- it can be created in just a few minutes, all in your browser
- you can connect to it from your developer/desktop tools
- you don’t have to worry about managing it – backups, upgrades, etc
- it comes with a browser suite of tools you can use to do your SQL and PL/SQL work if you don’t want to install ANYTHING
- you’ll be exposed to and LEARN general Cloud concepts
- you can have as many as 2 different databases, plus a LINUX compute node if you’d like to install something like a web server (or whatever you want) – again, for free
- if you end up building the world’s next best mousetrap, you can easily convert your free account to a commercial one, and get ALL the features/resources you need
- want to work with JSON, REST, XML, NoSQL, Machine Learning, AI, advanced analytics? All of these technologies and platforms are included!
- you’ll need an internet connection
- you’ll be limited in terms of the amount of data and processing power you can use – but these limits are VERY generous, and should be more than fine for any class assignment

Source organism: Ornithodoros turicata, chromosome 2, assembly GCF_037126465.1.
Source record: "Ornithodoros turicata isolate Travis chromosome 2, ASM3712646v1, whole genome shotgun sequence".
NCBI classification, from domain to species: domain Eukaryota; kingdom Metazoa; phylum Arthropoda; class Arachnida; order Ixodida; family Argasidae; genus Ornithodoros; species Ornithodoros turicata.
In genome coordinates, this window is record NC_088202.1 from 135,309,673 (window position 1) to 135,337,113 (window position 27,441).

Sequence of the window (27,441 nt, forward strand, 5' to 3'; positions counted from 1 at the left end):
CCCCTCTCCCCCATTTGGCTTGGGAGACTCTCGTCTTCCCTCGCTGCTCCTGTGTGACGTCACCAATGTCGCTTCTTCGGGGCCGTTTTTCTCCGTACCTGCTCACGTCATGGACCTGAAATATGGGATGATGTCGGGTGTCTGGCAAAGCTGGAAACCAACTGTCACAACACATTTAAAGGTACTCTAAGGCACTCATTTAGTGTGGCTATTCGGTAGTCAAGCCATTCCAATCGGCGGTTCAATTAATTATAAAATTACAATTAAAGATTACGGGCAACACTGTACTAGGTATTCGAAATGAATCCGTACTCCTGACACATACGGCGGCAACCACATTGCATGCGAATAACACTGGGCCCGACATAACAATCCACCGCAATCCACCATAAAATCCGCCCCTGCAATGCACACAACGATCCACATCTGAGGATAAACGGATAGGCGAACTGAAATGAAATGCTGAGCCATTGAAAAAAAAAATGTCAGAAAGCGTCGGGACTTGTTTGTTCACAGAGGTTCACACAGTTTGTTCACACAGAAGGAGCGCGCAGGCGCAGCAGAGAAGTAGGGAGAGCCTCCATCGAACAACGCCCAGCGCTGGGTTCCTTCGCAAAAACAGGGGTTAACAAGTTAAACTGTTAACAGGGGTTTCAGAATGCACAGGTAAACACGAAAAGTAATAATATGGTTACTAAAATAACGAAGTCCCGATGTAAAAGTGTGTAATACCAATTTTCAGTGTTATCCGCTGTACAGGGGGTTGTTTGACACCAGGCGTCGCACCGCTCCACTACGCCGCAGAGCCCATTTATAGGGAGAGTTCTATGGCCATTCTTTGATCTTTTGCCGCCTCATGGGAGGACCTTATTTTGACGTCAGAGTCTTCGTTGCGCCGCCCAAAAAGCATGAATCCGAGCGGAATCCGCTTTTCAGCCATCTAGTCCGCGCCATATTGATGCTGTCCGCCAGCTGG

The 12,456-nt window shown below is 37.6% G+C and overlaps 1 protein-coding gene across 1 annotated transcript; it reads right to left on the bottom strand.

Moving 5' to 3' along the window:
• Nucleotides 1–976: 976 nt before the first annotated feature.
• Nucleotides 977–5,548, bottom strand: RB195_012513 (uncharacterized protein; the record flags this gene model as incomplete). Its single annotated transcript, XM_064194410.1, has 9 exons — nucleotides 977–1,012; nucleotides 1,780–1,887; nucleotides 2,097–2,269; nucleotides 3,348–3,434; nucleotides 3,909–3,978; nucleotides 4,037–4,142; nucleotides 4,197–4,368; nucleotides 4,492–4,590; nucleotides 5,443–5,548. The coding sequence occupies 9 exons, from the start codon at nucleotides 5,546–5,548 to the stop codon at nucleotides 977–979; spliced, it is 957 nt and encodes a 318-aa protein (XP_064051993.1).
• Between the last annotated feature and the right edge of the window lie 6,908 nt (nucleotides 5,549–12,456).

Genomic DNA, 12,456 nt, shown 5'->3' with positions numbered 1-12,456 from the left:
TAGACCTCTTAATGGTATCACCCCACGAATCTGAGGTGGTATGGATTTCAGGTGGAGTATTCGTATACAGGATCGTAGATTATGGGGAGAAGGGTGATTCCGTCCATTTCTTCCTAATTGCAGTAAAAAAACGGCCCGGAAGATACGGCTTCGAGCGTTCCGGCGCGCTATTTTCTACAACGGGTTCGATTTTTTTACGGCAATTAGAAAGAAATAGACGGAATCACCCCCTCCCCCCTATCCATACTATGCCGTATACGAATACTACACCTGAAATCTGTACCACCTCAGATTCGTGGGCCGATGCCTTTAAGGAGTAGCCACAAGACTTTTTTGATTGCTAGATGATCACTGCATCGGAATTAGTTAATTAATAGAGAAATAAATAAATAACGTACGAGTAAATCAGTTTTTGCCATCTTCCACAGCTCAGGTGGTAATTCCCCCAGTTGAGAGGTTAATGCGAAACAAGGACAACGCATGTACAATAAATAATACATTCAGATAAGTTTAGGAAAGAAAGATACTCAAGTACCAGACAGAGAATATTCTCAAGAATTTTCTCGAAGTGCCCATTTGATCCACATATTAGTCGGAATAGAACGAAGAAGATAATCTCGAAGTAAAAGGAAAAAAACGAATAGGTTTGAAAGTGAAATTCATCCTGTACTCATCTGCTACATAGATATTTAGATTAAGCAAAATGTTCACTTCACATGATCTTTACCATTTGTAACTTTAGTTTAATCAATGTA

- if you stop using it, we’ll turn it off
- if you stop using it for a very long time, we’ll delete it
I’ve been using my Always Free Autonomous Database (yes, they even let us employees have 1!), since the service went online. I’ve had zero outages. I’ve had to restart it maybe 6x…I’ll go on vacation or something, and it just takes a second to get it back up and running.
Want to learn more about Always Free, but from a 3rd party so you can know what’s it’s REALLY like? Then this 22 part blog series is for you.
VirtualBox Database Appliance
This is a virtual machine that will be running on your Mac, PC, or Linux desktop. It’s pre-built, meaning you only need to download, install, and hit the ‘Start’ button.